But little did we know that he was a marked man. Even as we walked beside Jesus and the crowds embraced him, people with hatred plotted to arrest and destroy him. Had Jesus been prudent, he would have entered the city secretly at night. But he entered in broad daylight defying all of the authorities. Someone said that he was fulfilling Zechariah's prophecy:
Lo, your king comes to you;
triumphant and victorious is he,
humble and riding on a donkey,
on a colt, the foal of a donkey. (Zechariah 9:9)
There he was, just as the prophet said, riding the donkey that James and I found. The crowd was convinced that this rabbi from Galilee was the long-awaited Messiah. They said that this king would gather up an army, vanquish the Roman soldiers, and restore David's kingdom. There was so much tension and excitement in the air. We were shouting, "Blessed is the king who comes in the name of the Lord!" I cried out until my voice gave out.
To the sophisticated citizens of Jerusalem, we Galileans from the northern country must have looked like hillbillies or country bumpkins. Some of us were fishermen. At least one belonged to a revolutionary group called the Zealots, who were dedicated to the violent overthrow of Roman rule. Another named Matthew was a tax collector who collaborated with the Romans. How could any leader unite such diverse group of people? But Jesus managed to do it.
He had healed countless folks, gathered the lost, and cared for the broken. He spoke about a kingdom of love where everyone was invited and no one was turned away. And for a moment, we began to glimpse what that kingdom of love, peace, and justice looked like. People in the crowd were searching for meaning, security, peace, and joy, and Jesus seemed so responsive and ready to meet their needs.
As we descended from the Mount of Olives into the Kidron Valley and made our way up to the capital, we must have looked like a star-crazed mob, but we came in peace. None of us carried weapons. As he rode upon the donkey that we found, Jesus reminded everyone that he came in peace for peace. But little did we know that this parade was actually a funeral procession in disguise. We should have known, because on three occasions, Jesus had told us that he would die in Jerusalem. He knew what he was facing, and he chose to die.
It seems the crowds wanted a king on their terms - a king who would run the Romans out, kill their enemies and place them in power like a real Messiah was supposed to do. But Jesus was not that kind of king. He said something about giving his life as a ransom for our sins. It was so confusing, and I'm still trying to understand it all.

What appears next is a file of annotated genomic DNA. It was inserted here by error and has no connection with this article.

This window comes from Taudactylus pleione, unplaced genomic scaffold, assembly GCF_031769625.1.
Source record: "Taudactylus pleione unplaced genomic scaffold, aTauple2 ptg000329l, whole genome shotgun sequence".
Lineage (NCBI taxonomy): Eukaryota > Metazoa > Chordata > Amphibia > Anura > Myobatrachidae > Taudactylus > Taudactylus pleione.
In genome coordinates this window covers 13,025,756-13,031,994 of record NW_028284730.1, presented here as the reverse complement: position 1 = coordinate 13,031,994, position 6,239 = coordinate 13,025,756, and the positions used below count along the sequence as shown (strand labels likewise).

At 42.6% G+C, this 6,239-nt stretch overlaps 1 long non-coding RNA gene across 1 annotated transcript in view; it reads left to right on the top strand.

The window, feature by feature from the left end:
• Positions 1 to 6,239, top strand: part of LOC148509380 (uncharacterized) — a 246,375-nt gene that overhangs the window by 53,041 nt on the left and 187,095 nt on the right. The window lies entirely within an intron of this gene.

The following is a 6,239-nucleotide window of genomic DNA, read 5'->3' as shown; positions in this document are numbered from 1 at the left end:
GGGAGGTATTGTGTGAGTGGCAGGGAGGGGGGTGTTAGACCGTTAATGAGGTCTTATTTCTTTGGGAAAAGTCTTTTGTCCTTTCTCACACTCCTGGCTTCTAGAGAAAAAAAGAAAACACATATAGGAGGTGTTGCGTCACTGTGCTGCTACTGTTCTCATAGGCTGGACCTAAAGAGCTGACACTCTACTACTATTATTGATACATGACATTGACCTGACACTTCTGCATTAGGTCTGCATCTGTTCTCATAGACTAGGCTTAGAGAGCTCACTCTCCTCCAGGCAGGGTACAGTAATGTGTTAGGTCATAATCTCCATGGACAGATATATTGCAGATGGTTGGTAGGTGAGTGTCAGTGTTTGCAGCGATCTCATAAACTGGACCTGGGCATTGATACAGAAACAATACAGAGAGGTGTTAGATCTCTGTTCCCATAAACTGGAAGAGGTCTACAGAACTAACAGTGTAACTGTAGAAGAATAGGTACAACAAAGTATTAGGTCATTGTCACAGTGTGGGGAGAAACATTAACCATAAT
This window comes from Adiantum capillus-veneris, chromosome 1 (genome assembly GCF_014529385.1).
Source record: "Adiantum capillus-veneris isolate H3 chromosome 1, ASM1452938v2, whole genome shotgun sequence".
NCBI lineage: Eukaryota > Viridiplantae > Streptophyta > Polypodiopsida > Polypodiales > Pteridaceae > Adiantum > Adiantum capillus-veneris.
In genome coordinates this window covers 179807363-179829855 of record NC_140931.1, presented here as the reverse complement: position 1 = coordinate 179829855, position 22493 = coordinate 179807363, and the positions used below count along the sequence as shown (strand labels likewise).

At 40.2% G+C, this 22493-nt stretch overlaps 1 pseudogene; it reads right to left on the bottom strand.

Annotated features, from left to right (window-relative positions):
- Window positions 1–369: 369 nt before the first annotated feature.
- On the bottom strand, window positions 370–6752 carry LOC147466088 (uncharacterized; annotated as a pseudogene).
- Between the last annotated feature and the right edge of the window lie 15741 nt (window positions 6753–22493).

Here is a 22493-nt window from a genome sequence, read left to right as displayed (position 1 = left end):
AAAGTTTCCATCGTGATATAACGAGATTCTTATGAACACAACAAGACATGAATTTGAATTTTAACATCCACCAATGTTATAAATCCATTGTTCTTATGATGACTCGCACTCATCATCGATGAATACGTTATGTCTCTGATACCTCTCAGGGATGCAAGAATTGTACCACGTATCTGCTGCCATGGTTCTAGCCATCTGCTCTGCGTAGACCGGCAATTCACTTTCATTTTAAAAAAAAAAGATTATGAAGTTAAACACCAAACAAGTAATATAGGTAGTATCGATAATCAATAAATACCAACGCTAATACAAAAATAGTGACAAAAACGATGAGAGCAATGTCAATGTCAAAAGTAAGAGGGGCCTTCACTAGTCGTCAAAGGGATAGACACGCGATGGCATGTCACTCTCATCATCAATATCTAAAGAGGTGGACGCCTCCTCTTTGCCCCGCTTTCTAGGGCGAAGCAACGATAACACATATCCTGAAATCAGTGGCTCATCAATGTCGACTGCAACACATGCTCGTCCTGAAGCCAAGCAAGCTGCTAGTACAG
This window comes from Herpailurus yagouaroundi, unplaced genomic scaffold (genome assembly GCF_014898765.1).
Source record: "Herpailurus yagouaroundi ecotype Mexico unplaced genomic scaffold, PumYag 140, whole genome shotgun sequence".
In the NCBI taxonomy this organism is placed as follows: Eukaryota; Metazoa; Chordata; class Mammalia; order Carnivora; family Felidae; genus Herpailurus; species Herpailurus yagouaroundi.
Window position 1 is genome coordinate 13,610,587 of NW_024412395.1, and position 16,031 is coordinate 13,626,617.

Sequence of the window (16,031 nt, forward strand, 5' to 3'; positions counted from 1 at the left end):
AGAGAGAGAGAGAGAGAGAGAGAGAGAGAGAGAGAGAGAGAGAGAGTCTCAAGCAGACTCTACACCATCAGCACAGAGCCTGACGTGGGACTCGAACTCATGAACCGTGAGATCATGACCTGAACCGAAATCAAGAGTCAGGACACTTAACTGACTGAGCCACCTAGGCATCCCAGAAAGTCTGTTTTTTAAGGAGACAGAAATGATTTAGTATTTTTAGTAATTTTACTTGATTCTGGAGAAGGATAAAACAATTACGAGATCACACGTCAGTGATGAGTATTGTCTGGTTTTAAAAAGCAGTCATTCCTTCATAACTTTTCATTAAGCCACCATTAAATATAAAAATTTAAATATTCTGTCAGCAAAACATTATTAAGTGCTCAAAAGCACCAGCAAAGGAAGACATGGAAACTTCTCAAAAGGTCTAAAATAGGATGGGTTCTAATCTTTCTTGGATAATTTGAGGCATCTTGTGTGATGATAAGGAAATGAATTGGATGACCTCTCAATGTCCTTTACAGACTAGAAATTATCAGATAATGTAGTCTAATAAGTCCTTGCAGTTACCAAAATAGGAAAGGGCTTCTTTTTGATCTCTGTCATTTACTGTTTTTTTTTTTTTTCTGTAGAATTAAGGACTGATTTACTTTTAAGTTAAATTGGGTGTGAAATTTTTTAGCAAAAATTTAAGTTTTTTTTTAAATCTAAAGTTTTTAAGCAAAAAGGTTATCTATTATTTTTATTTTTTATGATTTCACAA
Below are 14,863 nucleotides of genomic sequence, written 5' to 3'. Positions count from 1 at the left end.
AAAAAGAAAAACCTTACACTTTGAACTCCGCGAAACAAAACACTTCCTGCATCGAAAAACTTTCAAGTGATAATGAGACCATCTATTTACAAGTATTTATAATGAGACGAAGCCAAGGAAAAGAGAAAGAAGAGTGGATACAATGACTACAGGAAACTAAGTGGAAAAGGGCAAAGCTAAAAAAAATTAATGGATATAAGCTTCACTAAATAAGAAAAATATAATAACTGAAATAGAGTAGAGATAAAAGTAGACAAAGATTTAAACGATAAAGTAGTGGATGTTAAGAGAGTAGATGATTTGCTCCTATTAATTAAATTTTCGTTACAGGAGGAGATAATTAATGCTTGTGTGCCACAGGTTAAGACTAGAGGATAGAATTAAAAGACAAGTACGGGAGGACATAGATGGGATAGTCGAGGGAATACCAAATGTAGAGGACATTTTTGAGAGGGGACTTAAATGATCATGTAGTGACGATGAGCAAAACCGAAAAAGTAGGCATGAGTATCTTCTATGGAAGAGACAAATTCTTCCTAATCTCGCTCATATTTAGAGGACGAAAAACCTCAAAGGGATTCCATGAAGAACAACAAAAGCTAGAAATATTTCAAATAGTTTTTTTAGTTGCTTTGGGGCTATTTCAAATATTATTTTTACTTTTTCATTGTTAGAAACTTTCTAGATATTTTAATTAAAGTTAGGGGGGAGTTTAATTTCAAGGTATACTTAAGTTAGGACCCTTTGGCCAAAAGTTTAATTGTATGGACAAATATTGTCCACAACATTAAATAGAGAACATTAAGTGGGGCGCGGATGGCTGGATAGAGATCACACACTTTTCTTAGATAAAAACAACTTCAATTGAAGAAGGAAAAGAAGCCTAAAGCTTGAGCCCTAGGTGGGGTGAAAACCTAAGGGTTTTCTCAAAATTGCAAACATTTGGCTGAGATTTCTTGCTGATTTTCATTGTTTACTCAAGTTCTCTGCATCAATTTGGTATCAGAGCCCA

When we finally entered the city, he went to the temple, and we followed him. Jesus looked around and then left. That was it. But I'm told that his enemies hatched a plot to do away with him as soon as the parade had ended. Four days later, he was betrayed and arrested as a rebel. The next day, they tried and convicted and executed him by crucifixion. It was awful. Some, who had shouted "Hosanna" on Sunday were in the crowd on Friday screaming, "Crucify him! Crucify him!" They turned on the best man who ever lived, and I regret to say that James and I and his closest followers deserted him as well.
I don't think that this story is over yet. A life as powerful and as true as the one that I have witnessed cannot be stopped by crucifixion. There's more to come. But for now, I'm coming home. Except, I'm a changed man. This experience of being with Jesus has changed me in ways that I cannot express.
There are a lot of people in our village that I need to take care of. Your mother is getting older, as is my father. They need us. Our marriage needs more time. I've been so focused on my work and you have been so dedicated to our children. But watching a king die has changed me. I have learned that God assigns us little tasks in life that make a crucial difference, like fetching donkeys. We are all bit players in God's big parade of redemptive work as we help to deliver mercy, grace, and truth. In God's economy, there's no role too small to play. Trust me as someone who was assigned to the donkey detail.
Rachel, I'm coming home… a changed man.
Let us pray.
O gracious God, we thank you for reminding us that there is no task too small, no chore too little for us to assist with when it comes to assisting the great arc of your redemptive work. Thank you granting each one of us a place in the parade of justice, healing, and mercy. Amen.